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Computación y Sistemas

Print version ISSN 1405-5546

Comp. y Sist. vol.21 n.4 México Oct./Dec. 2017

http://dx.doi.org/10.13053/cys-21-4-2846 

Articles of the Thematic Issue

Post-Processing for the Mask of Computational Auditory Scene Analysis in Monaural Speech Segregation

Wen-Hsing Lai1 

Cheng-Jia Yang1 

Siou-Lin Wang1 

1 Institute of Computer and Communication Engineering Kaohsiung First, University of Science and Technology, Taiwan, China lwh@nkfust.edu.tw, u0151819@nkfust.edu.tw, u0015901@nkfust.edu.tw

Abstract:

Speech segregation is one of the most difficult tasks in speech processing. This paper uses computational auditory scene analysis, support vector machine classifier, and post-processing on binary mask to separate speech from background noise. Mel-frequency cepstral coefficients and pitch are the two features used for support vector machine classification. Connected Component Labeling, Hole Filling, and Morphology are applied on the resulting binary mask as post-processing. Experimental results show that our method separates speech from background noise effectively.

Keywords: CASA; Connected Component Labeling; SVM

1 Introduction

Human auditory system can clearly distinguish the noise and speech even in noisy environment, such as baseball fields, construction sites, or factories. But the recognition rate of a speech or speaker recognition system can decline a lot by the influence of background noise. Over the last few decades, many advances have been made in the area of speech segregation/separation, such as Computational Auditory Scene Analysis (CASA) [1], independent component analysis (ICA) [2], blind source separation (BSS) [3,4], etc. CASA comes from the Auditory Scene Analysis (ASA) which Bregman proposed. ASA have a great influence for the later studies [5]. Bregman divided the system into segmentation and grouping stages. The segmentation is to divide input sound into small Time-Frequency units (T-F units) called segment, and grouping is to combine the segments which may come from the same source into a 'group' called stream. Wang [1] used it to simulate human auditory system and solved monaural speech segregation problem. The computational goal of CASA is to obtain an estimated binary mask close to an ideal binary mask. Binary mask can be considered as a T-F unit filter, which pass the target speech and filter out the background noise by setting speech units 1 and noise units 0 [7]. An ideal binary mask, which differentiates target speech and background noise, can be determined by signal-to-noise ratio (SNR). If the SNR is greater than a threshold, it will be labeled as speech; otherwise, it will be labeled as noise. Estimated binary mask can generally be obtained from a classifier.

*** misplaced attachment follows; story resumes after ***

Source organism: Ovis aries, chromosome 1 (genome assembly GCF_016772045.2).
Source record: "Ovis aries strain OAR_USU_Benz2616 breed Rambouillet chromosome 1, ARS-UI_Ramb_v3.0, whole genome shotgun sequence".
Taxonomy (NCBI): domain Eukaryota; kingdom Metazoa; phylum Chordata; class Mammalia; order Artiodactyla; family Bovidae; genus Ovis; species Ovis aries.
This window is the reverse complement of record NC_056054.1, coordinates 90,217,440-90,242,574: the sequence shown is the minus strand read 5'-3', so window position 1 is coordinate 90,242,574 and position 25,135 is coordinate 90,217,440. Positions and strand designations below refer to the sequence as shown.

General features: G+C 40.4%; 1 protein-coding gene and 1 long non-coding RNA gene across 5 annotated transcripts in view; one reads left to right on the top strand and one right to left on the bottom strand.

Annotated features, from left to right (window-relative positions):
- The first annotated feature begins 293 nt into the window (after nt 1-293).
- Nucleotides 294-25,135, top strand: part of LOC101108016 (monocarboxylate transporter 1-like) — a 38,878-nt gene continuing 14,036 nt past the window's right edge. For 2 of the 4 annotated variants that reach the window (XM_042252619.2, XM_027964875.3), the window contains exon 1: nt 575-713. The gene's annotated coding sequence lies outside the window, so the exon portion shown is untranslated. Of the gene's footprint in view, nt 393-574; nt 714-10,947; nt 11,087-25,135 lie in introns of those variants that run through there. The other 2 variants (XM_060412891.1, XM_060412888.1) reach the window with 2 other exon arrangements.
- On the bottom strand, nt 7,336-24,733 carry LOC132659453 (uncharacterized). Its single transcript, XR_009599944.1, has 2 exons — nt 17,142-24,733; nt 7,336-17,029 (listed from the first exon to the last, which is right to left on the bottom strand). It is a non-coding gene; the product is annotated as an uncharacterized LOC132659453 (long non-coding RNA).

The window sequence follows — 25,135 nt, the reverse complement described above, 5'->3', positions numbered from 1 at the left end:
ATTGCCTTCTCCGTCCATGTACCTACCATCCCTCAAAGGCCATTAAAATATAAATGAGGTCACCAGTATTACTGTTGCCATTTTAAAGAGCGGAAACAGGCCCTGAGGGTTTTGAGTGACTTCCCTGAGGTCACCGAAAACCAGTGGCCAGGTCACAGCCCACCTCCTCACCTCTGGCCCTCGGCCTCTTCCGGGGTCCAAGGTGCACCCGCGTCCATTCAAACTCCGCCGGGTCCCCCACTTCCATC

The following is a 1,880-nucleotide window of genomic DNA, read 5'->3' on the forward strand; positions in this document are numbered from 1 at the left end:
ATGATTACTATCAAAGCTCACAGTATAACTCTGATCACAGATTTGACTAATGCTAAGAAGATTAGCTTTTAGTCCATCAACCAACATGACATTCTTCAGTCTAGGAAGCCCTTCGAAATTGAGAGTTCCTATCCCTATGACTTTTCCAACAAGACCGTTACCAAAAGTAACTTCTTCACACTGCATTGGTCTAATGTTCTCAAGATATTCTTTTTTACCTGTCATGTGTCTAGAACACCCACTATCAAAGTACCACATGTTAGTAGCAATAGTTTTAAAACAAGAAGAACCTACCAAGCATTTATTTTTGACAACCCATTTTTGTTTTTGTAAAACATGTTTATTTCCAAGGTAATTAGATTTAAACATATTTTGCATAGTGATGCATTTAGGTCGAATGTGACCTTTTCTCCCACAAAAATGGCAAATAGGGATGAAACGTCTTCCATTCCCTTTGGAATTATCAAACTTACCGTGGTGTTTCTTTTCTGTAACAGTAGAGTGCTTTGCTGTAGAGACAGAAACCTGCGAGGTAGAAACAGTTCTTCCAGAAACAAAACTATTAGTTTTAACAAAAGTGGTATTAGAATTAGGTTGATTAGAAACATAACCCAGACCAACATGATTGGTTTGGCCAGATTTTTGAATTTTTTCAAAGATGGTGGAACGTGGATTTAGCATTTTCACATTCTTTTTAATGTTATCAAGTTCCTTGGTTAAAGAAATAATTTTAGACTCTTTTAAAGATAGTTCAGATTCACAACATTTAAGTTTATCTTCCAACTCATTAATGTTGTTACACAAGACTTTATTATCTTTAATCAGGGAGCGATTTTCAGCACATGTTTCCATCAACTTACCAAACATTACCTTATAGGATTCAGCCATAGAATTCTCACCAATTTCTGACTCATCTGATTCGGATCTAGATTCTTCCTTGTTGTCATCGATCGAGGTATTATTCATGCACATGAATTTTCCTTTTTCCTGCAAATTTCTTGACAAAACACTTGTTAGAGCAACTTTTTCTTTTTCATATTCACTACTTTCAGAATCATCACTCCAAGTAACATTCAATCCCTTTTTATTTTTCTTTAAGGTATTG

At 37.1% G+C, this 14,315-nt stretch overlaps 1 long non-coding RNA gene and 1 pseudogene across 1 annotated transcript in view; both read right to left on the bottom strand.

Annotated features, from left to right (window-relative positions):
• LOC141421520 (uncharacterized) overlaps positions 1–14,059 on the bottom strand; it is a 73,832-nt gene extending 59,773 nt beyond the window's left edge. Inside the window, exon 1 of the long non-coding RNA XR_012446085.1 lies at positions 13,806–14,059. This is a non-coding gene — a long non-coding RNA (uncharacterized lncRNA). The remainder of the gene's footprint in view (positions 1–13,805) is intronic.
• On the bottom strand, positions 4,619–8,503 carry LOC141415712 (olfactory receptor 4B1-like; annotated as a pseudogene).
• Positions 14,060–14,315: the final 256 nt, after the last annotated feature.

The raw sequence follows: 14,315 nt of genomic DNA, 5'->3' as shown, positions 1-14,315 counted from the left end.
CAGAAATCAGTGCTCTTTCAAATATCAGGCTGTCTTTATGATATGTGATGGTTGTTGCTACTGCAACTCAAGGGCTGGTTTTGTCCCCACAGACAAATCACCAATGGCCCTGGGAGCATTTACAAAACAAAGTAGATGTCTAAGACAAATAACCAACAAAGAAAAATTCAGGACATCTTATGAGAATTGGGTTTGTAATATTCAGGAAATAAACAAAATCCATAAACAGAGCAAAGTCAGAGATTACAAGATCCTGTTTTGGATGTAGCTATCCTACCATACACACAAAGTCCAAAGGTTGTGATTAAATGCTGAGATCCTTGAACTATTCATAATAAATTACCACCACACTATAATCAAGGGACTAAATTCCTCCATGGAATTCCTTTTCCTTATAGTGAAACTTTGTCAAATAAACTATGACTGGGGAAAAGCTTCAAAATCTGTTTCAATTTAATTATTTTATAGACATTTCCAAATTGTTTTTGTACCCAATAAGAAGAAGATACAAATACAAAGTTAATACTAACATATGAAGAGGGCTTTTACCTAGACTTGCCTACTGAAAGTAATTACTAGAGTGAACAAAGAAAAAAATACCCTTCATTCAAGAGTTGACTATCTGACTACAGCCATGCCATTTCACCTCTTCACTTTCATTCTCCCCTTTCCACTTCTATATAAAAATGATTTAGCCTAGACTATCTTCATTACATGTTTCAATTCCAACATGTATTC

In this paper, we use cochlear auditory models and inner hair cells model to simulate the human ear of the inner ear auditory characteristics. Next, Mel-frequency cepstral coefficients (MFCCs) and pitch are used as the features of support vector machine (SVM) [8] classifier. Finally, post- processing technique such as Connected Component Labeling [9], Hole Filling [10], and Morphology [11] are applied on the resulting binary mask as post-processing.

Five kinds of noise with different frequency characteristics are used in our experiments, including three kinds of noise used in both training and testing, and two kinds of noise used in testing only. We called them matched and unmatched noise.

Section 2 presents our system configuration, and section 3 describes the post-processing technique used on binary mask. Section 4 shows the experimental results. Conclusions are made in the final section.

2 System Configuration

Our system configuration is as in Figure 1. Gammatone filters [12] are used to model human auditory filters, which are called critical bands. The input is the sound mixture and the output in each channel is divided into overlapping frames. It produces T-F units of the sound mixture. MFCCs and pitch are used as the features of SVM to classify speech units and noise units. Then, we use post-processing technique on binary mask to improve the speech classification performance. The technique includes Connected Component Labeling, Hole Filling, and Morphology. After obtaining a binary mask from SVM classifiers, the segregated speech is resynthesized.

Fig. 1 System configuration 

3 The Post-Processing on Binary Mask

In this paper, we use post-processing technique on binary mask to improve the speech classification performance. The technique includes Connected Component Labeling, Hole Filling, and Morphology.

3.1 Connected Component Labeling and Hole Filling